Tax increases that outpace inflation

Tax increases that outpace inflation

Data compiled by the team at investigation office Several hundred municipalities show that many Quebec towns and villages have no hesitation in imposing tax increases that outpace inflation. The newspaper met with citizens and mayors of these cities who expressed their point of view.

In these times of high inflationary pressures, don’t rely too much on your community tax relief. Even in several cities, elected officials do not hesitate to push through higher-than-inflation tax increases.

• Also read: The new mayor of Beloeil surprises with a tax freeze for residents

• Also read: Significant municipal tax increases across Quebec

• Also read: Tax increase over inflation in Saint-Sauveur: interest rates blamed

This is shown by the data compiled by Le Journal from around 1,100 municipalities in the province.

The portrait is clear: while a majority succeeds in thwarting market forces, others demand tax increases from their fellow citizens that are well in excess of inflation.


“It makes no sense […]. With everything that has happened to the economy, we are miserable. They could have been more forgiving,” laments La Prairie’s Natalie Bouchard, who just saw her account skyrocket by nearly 10%. It’s money that can’t go into groceries. »

With a 9.98% increase in mid-value single-family homeowners, La Prairie isn’t among the worst examples.

Still, the imposed increase still surpasses the record 6.7% inflation the province experienced in 2022 by nearly 50%.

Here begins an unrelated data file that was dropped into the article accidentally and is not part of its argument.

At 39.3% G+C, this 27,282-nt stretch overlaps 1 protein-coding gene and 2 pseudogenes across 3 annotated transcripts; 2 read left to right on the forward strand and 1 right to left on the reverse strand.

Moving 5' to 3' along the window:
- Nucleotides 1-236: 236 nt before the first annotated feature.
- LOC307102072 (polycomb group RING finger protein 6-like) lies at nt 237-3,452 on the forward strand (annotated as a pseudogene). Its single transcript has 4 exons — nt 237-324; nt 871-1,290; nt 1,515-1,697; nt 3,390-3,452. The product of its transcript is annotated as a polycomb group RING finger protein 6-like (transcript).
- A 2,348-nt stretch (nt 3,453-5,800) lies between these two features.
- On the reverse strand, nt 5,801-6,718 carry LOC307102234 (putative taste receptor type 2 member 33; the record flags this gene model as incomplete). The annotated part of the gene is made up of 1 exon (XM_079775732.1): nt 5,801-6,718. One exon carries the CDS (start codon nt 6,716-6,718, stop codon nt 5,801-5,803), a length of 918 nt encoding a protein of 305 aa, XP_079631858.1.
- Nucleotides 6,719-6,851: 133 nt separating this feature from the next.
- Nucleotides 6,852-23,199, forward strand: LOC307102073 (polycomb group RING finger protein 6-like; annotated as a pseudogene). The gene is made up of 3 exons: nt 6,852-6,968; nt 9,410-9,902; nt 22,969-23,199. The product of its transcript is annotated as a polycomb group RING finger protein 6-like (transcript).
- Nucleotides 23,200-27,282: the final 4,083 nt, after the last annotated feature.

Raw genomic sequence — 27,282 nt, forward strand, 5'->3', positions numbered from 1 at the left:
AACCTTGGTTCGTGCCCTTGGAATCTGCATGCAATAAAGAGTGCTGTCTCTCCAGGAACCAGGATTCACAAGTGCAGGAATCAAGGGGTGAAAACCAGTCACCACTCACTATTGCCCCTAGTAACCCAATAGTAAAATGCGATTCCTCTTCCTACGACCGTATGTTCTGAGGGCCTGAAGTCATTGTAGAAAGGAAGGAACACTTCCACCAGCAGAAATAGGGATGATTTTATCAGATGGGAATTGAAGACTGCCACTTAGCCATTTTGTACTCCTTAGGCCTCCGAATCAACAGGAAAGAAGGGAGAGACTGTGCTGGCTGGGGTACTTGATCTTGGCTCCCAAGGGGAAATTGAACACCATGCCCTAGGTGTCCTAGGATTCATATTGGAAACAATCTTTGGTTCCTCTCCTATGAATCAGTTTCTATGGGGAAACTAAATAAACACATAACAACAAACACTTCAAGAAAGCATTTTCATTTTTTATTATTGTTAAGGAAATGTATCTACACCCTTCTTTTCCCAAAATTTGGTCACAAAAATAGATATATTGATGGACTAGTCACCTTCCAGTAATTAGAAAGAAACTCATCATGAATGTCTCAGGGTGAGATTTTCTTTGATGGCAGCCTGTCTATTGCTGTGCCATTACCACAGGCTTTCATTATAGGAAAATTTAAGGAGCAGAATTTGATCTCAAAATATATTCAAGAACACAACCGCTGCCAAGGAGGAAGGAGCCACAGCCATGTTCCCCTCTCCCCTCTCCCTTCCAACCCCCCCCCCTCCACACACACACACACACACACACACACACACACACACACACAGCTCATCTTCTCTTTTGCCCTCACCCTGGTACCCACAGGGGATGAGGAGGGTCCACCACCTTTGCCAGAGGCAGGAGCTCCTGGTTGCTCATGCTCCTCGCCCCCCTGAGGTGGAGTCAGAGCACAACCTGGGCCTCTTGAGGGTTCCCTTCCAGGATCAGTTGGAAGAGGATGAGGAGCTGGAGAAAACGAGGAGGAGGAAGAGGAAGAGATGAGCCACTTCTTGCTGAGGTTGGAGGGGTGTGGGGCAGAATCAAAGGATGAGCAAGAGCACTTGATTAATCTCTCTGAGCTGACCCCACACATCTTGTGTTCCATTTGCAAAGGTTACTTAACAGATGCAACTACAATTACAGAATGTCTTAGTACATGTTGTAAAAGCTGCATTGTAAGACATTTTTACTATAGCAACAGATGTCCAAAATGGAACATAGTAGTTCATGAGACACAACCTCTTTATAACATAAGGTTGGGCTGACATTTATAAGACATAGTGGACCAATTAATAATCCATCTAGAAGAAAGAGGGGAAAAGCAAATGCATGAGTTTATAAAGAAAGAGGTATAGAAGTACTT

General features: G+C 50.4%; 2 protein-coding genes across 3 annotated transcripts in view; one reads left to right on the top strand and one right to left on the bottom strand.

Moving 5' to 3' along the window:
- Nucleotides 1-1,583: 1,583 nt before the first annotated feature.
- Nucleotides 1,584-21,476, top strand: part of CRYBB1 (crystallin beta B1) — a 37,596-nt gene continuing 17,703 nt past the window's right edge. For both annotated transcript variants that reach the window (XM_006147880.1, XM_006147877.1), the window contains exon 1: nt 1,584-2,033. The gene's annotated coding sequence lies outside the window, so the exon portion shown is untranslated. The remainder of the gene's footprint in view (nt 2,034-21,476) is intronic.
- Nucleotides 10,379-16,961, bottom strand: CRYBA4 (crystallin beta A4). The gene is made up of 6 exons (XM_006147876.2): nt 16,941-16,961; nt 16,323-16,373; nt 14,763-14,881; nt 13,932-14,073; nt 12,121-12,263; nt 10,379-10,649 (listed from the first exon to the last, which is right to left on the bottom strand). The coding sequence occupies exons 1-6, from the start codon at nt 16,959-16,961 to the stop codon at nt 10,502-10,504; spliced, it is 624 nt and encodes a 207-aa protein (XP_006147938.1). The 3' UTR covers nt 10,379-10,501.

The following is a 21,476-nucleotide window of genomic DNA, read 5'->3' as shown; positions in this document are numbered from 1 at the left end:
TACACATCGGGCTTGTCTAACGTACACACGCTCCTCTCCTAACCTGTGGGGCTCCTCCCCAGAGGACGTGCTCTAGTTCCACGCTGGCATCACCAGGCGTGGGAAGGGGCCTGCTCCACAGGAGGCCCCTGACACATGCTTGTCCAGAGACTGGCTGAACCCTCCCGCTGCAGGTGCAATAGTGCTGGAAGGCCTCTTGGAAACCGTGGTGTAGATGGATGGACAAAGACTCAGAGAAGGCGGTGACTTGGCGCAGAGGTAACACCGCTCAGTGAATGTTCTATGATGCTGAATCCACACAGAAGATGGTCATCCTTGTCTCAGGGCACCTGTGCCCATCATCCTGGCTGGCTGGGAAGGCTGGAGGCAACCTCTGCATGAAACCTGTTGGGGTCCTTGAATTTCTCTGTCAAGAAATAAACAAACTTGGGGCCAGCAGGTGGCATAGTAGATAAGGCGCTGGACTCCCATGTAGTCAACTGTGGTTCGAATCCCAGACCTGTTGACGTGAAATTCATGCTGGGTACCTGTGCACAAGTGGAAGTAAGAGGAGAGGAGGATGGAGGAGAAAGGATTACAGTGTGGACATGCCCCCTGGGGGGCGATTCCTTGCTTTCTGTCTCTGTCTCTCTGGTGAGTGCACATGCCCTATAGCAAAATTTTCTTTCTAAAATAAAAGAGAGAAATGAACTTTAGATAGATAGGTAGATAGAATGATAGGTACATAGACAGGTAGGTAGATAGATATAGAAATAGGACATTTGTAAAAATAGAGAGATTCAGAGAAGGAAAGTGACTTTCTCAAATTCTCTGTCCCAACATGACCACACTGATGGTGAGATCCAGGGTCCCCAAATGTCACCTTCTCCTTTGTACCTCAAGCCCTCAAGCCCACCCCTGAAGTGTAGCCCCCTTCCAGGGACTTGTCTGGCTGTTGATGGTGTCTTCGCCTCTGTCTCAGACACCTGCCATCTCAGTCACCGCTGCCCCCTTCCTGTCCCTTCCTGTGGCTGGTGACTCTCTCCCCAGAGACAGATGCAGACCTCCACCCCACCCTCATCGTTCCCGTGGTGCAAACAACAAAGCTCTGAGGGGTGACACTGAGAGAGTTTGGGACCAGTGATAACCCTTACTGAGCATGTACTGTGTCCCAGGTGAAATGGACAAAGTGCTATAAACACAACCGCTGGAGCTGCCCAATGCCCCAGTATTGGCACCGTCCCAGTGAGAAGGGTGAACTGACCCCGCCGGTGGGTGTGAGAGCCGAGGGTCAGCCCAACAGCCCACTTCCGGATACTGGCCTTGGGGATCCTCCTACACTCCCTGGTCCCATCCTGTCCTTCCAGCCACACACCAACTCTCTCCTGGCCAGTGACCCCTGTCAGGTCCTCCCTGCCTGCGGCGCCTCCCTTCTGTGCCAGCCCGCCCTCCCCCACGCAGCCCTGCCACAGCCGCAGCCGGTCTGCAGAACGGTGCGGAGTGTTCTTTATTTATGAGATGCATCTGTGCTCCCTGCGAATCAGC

Such cases exist in all regions. And with increases in average accounts sometimes exceeding 10%, 15% and even 20% compared to the previous year.

This is the case with Mirabel, for example. The average residential tax burden there will increase by 11.46% this year.

On the south coast of Montreal, Otterburn Park residents will see an increase of the same magnitude, ie 11.50%, a 71.6% increase, which is higher than inflation.

But there are worse things. For example, in Estrie, Stanstead imposes a 15.80% tax increase and in Potton there is a 27.82% jump.

The biggest increase this year is in Bas-Saint-Laurent, in Saint-Pierre-deLamy, with an increase of 29.2%, almost four times the inflation in 2022.

Should Quebec step in to prevent cities from raising citizens’ property taxes via inflation?

Interviewed local affairs minister Andrée Laforest is cautious as she awaits the conclusions of a local tax review committee.


However, she is puzzled by the tendency of some cities to impose large tax increases after long freezing them.

“Honestly, 24% increases, as a minister and even as a citizen, I really think that’s too much,” she said. Are there other services […] Who is asking for such increases? »

“Citizens can ask questions,” she continues. They are the best [pour le faire]. Because elected officials are accountable and must provide answers to citizens. »

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